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Old 09-19-2006, 02:37 PM   #1
marshman
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Default caps vs corks...

So I'm thinking about, as an experiment, bottling some beer in 750 champagne bottles with a touch of a wine yeast, (cause let's face it, if we can't experiment and try new stuff in this hobby, we might as well go back to Coors, right?). I'm just curious, should I get some proper corks & cages, or will regular beer bottle caps do. The caps I have fit the bottles I just scored, but I understand the pressure generated by the wine yeasts could overwhelm the caps. Any thoughts?

I got real lucky over the weekend...I went to a wedding and talked to the head of the catering crew and she set me aside 4 cases of champ bottles and a case of 'sparkling cider' bottles (which seem to be equally stout). SCORE!!!

Now if only the Eagles had as good a weekend...

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Old 09-20-2006, 12:38 AM   #2
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It won't make a diffrence unless you are adding more priming sugar.

Unless the champaign yeast can consume some of the more complex sugar strands that the beer yeasts can't.

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Old 09-20-2006, 02:59 AM   #3
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Why champange yeast? It could be brilliant somehow, but most likely you'll just end up with really funky beer. To add to D*Bo's reply, no matter what kind yeast is doing the work, about 1/2 of the fermentable sugar consumed goes to CO2, the rest to alcohol (the chemistry of anaerobic fermentation.) So unless you're adding a ton of priming sugar, your beer will have the same ammt of carbonation regardless of the yeast used. If so, I vote half corks, half caps to hedge against possible problems with using caps.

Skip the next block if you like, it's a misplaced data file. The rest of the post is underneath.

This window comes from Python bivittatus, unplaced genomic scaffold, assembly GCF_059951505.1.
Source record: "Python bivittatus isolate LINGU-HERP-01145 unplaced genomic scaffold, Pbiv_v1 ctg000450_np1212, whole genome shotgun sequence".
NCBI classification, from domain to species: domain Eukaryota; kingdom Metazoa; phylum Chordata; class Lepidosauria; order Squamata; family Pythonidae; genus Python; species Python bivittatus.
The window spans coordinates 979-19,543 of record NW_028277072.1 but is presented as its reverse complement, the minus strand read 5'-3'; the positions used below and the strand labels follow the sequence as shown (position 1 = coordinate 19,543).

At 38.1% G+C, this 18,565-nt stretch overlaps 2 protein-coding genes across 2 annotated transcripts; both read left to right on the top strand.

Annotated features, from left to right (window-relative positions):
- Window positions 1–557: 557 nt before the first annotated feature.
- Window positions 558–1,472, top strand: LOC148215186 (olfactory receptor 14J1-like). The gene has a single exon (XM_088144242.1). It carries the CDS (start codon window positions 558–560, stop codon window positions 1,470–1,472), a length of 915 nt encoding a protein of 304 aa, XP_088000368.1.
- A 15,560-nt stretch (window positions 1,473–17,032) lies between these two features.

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Old 09-20-2006, 03:15 AM   #4
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Well, I'm guessing that since champagne yeasts can stand a much higher alcohol level, there is a possibility that they can burn a lot more of the sugars and convert to co2 and alcohol. Higher alcohol is not the goal, it's merely an experiment. I was just hoping to find out if a standard cap can hold on if subjected to more powerful carbonation than usually found in a homebrew.

Half caps half corks seems the best advice. Now if I cn just get hold of less than 100 corks somehow I'll be happy. Hafta ask around at the LHBS, I guess.

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Old 09-20-2006, 03:22 AM   #5
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Quote:
Originally Posted by marshman
Well, I'm guessing that since champagne yeasts can stand a much higher alcohol level, there is a possibility that they can burn a lot more of the sugars and convert to co2 and alcohol.
True, but those sugars have to actually be available. As far as I know, champagne yeast can only eat the same sugars as ale yeast, so as long as you have fully fermented your beer, the only thing the champagne yeast will have available as food will be the priming sugar you add prior to bottling.

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Old 09-20-2006, 04:46 AM   #6
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There won't be enough sugars left to carb the beer and champagne yeast don't carb any higher than any other yeast.

Just add priming sugar and bottle as usual with the champagne bottles.

I wish I could score some champagne bottles that bottle caps fit on. Around here all I can find are those jumbe thick lip sized bottles (I dub them Angelina Jolie's"). I'd like to bottle a barley wine in them. I keg everything else now, but a balrey wine just screams to be bottled.

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